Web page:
Gorge Waterfalls 100K Race Report
Not since my first ultramarathon, the 2012 Leadville 100, have I prepared so intensely for a race. I ran over 1,125 miles since January and put in over 105,000 vertical feet in preparation. Apryle and I discussed the prospect of doing a Western States golden ticket race back in September of last year and I immediately signed up when the registration opened up on October 22nd. With my graduation from Physical Therapy school set for December 11th, and our migration from Austin, Texas to Seattle, Washington set for the next day, I knew I would have plenty of time to devote to training in a comparable climate and geographical location. Thus the planning for a targeted race began.
I considered my time in grad school to be somewhat of a two-year hiatus from serious training. Although, it was hard to stay away from the competitive side of the sport. I ended up running three or four races a year, and my time in Texas was capped off with the beautiful Franklin Mountain 50 kilometer race. However, once January 2016 hit, I was in full ultrarunning mode and my mileage and effort began reaching the levels that I have wanted to obtain for years. I ran two tune up races in the form of a rolling 50K and an undulating trail marathon. I was riding the high from these two races with a 3:25 and 3:28, respectively. These were solid performances but I knew Gorge Waterfalls would challenge me at a whole other level.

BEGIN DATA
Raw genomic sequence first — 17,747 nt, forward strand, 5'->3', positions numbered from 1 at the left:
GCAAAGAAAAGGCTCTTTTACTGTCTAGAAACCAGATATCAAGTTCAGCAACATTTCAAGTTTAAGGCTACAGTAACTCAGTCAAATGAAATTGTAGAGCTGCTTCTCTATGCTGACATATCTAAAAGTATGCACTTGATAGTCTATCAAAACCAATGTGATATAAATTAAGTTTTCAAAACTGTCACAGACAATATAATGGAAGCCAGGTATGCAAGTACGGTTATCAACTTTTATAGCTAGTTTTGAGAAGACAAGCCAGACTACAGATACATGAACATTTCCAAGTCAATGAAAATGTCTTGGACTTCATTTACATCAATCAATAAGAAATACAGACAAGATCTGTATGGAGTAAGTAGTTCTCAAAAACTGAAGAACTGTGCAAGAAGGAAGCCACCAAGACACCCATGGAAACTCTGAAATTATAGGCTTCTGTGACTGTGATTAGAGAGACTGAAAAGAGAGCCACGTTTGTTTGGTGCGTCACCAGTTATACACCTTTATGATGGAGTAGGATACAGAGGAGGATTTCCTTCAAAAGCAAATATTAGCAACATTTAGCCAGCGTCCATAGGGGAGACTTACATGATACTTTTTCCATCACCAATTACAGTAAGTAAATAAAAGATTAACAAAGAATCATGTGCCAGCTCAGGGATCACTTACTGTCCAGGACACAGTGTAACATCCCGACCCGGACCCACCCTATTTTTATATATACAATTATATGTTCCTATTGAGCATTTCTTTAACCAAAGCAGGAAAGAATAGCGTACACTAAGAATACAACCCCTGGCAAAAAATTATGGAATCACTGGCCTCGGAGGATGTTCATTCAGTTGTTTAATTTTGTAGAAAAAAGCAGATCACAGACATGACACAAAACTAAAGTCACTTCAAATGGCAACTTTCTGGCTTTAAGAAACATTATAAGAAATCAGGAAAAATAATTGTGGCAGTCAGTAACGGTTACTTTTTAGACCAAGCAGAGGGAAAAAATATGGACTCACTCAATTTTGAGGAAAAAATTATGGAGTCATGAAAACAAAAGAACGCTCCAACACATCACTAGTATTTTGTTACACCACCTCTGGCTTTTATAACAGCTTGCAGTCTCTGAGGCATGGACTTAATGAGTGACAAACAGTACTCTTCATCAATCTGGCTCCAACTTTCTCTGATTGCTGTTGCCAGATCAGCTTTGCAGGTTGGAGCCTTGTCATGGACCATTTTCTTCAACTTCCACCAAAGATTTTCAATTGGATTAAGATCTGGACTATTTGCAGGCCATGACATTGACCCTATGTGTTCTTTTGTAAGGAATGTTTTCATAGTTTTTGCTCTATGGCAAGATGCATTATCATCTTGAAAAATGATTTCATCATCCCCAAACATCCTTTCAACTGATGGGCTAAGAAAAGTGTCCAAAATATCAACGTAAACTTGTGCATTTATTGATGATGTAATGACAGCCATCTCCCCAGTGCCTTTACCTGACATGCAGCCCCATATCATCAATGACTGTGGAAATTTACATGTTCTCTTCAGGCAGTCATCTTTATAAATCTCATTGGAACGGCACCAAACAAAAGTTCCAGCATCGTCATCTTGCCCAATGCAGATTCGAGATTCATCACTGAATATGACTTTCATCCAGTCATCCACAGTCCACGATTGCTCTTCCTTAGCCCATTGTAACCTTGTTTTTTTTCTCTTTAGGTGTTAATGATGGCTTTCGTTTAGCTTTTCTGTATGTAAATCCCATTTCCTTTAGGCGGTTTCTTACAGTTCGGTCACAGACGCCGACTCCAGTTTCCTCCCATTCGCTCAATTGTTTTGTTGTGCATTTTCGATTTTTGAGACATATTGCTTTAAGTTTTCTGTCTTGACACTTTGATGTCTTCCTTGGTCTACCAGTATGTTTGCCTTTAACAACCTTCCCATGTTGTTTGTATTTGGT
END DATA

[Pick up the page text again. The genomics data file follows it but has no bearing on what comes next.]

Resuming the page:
Luckily my unrelentingly supportive fiancé, Apryle, developed me a training plan and even scheduled a weekend course preview trip. This weekend consisted of van camping in pouring rain and previewing every inch of the course over three days. It was a beautifully miserable venture, we saw some of the most spectacular waterfalls in the highest concentration possible, but the cold rain ensured that we would not take too long to enjoy them. At any rate, I feel like I made every wrong turn I could and thus learned exactly how not to run the course during the race. I also learned about what pace I thought I could handle and when to push and back off.
Finally when the race week was upon me, I began losing confidence, I trained all winter with the hope and desire that I could finish within the top two and earn a spot on the start line at Western States. But who was I kidding, the list of names on ultrasignup was deep with competitors who had won or finished in the top ten at some of the most prestigious races in the nation. Not to mention, I was battling some nagging injuries related to overtraining for the event. But with the support of Apryle, my parents, future-in-laws, friends, and co-workers, I pulled it back together and toed the line confident and excited for the day.